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'For the People': 'Grey's Anatomy' With Lawyers

The new soapy drama features idealistic young attorneys and tough grownup mentors

FOR THE PEOPLE - "Pilot" - Set in the United States District Court for the Southern District of New York (a.k.a. "The Mother Court"), the new Shondaland series follows six talented young lawyers working on opposite sides of the law and handling the most high-profile and high-stakes federal cases in the country. These lawyers will be put to the test both personally and professionally as their lives intersect in and out of America's most prestigious trial court, on "For The People," TUESDAY, MARCH 13 (10:00-11:00 p.m. EDT), on The ABC Television Network. (ABC/Nicole Wilder)
First row, from left: Susannah Flood, Ben Rappaport and Regé-Jean Page stand before Vondie Curtis-Hall, who plays a judge on "For the People."
Nicole Wilder/ABC

Where to Watch: ABC

Premiere: March 13, 10 p.m./9 p.m. CT

Stars: Jasmin Savoy Brown, Hope Davis, Britt Robertson, Anna Deavere Smith

Break out the red wine! Shonda Rhimes, 48, the hot auteur of Scandal and How to Get Away With Murder, whose characters gain strength from vino, has executive-produced yet another smart, stylish drama. As she pours a Bordeaux to celebrate her rich new deal making shows for Netflix, Rhimes leaves ABC with the delightfully lively For the People, created by Stanford-trained lawyer turned Scandal writer Paul William Davies. He’s great at making legal minutiae entertaining while orchestrating colorfully soapy complications à la Grey’s Anatomy.

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When the show’s gorgeous newbie attorneys at America’s second-most important legal mecca — the U.S. Southern District Court of New York, aka the "Mother Court" — rattle off cases, they’re real and interesting, with actual implications for the issues they tackle, from terrorism to minimum sentencing to opioids. The series has some of the  appeal  of Law & Order or NCIS (the No. 1 show among viewers over 65), but the cases aren’t so cut and dried. Things take unexpected turns, you’re sometimes forced to see issues from both sides, and the vibe is way more spontaneous and emotionally real than those procedural shows. It’s also fast and funny, even when it’s touching and insightful.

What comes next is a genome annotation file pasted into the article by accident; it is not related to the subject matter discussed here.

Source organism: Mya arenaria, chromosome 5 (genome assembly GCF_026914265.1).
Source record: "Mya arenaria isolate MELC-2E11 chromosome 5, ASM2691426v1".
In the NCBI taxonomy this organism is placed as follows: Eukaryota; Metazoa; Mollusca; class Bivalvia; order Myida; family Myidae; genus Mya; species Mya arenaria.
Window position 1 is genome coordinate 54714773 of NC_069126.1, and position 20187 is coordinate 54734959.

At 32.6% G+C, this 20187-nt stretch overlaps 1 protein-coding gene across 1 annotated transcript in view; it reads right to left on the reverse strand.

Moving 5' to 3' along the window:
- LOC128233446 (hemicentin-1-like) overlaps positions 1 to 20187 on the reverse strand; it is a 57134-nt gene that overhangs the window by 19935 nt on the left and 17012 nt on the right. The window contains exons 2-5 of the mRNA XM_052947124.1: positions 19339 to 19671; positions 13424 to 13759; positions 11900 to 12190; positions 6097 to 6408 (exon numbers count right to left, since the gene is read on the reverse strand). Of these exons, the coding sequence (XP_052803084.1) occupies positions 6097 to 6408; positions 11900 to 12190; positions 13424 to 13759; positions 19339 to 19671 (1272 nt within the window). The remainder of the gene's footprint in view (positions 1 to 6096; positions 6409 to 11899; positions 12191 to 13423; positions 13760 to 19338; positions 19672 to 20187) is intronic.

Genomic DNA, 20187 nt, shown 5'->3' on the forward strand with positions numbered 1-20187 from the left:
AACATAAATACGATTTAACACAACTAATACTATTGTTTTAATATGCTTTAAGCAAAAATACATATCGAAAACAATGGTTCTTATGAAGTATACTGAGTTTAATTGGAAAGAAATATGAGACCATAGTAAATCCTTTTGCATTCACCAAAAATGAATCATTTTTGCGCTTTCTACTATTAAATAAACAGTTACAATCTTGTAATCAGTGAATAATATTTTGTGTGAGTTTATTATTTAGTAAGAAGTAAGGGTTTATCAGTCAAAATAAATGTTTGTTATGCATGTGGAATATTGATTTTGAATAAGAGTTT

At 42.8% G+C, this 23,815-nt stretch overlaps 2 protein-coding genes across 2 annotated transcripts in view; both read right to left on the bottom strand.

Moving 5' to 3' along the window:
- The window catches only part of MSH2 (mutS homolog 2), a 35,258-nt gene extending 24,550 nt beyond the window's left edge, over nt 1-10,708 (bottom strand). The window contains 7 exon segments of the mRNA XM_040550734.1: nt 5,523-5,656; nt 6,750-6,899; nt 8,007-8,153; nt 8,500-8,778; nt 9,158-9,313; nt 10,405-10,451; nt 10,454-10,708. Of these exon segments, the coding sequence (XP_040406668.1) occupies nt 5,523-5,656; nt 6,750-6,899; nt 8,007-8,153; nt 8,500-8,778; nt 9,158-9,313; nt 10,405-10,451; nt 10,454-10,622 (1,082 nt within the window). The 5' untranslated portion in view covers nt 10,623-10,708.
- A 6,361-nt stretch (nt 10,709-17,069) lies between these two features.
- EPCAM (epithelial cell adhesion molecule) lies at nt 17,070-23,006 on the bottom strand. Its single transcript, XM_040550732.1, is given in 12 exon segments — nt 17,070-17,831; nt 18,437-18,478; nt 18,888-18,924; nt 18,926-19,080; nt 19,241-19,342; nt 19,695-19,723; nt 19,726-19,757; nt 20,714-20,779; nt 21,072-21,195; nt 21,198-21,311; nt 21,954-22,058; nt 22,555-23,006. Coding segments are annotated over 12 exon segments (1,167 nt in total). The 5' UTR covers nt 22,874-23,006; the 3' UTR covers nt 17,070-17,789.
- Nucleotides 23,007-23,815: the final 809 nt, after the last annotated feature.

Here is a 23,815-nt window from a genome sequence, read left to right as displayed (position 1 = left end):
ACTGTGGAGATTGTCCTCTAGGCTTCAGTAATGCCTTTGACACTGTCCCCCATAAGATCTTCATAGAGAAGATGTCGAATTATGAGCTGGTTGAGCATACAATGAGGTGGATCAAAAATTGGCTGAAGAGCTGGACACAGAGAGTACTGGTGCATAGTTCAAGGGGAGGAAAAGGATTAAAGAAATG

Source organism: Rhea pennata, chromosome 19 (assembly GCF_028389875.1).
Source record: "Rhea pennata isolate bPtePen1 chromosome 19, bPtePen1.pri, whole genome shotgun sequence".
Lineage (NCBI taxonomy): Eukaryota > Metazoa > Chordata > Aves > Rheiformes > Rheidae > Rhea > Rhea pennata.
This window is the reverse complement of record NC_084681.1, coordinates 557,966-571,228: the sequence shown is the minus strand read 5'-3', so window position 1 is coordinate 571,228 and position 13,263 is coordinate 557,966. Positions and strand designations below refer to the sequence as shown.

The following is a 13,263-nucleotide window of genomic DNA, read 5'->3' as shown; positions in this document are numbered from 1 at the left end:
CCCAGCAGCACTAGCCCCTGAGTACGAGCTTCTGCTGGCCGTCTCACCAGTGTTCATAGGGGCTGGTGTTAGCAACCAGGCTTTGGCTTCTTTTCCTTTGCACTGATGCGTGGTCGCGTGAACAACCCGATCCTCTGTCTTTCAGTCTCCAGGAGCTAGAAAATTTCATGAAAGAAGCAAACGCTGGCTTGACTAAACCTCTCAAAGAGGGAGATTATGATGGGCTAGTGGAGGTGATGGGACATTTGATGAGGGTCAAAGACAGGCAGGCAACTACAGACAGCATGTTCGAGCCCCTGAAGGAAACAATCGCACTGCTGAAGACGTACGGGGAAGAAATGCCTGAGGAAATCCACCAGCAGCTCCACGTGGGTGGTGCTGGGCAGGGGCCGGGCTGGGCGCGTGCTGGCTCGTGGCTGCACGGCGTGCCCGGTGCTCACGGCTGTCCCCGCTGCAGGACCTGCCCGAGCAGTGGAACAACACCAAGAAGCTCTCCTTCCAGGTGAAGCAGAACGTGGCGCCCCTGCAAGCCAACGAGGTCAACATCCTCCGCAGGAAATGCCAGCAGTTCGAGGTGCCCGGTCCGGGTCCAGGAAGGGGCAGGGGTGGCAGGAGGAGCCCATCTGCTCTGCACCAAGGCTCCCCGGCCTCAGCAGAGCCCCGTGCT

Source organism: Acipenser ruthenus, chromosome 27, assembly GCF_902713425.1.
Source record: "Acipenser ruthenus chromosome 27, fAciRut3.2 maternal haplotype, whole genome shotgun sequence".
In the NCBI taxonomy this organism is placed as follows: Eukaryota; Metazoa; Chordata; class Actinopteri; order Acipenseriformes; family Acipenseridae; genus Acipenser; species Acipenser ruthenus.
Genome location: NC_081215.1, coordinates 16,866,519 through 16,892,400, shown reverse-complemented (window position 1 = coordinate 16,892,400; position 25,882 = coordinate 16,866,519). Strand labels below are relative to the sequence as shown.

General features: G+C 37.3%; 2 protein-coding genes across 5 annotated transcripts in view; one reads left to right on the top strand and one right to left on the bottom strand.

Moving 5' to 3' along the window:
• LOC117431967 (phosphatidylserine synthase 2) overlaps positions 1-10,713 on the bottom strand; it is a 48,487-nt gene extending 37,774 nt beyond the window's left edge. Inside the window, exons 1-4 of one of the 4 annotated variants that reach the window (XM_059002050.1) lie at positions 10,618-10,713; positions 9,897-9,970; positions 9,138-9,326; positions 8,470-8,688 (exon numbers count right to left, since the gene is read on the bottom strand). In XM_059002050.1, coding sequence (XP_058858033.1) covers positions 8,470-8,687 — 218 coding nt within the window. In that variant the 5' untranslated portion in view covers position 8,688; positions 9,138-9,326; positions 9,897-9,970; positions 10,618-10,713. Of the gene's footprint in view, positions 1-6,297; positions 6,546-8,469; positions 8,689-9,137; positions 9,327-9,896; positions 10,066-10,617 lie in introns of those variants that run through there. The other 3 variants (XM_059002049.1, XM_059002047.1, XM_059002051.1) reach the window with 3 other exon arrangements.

Better yet, it’s a wonderful show for grownups, because the ambitious kids (three prosecutors and three public defenders) get trained in the opening episode by intimidating mentors, including some of the finest actors on the planet: Hope Davis, 52, as the federal public defender; Angels in America’s Golden Globe winner Ben Shenkman, 49, as the chief of the U.S. Attorney's Office; and Anna Deavere Smith, 67, as the omniscient clerk of court you do not want to cross. As Law & Order vet Vondie Curtis-Hall, 67, welcomes the whippersnappers to “the oldest, most prestigious, highest-profile trial court in America,” he warns: "Some of you are not worthy. But for those of you who are, your time here will be the highlight of your career.”

Expect good things for the careers of the young, less established actors. The central characters seem to be public defenders Sandra (Britt Robertson) and her wealthy roommate, Allison (Jasmin Savoy Brown), who loudly echo the Sandra Oh/Ellen Pompeo relationship on Grey’s Anatomy. They struggle through professional and soapy personal entanglements with tough-as-titanium young prosecutors Regé-Jean Page, Ben Rappaport and Susannah Flood ( whose  ruthlessly hyper-rational character is the early standout in the acting competition that lurks beneath the characters’ court battles).

Some critics snipe that For the People is  unoriginal, since it’s so close to the Shonda Rhimes formula that has taken over broadcast TV and that is about to transform Netflix, whose shows often lack Rhimes’ propulsive efficiency.  Why,  it’s just Grey’s Anatomy for the legal set! But there’s a reason the Rhimes formula is successful, and there’s enough that’s fresh in For the People to make it worth checking out.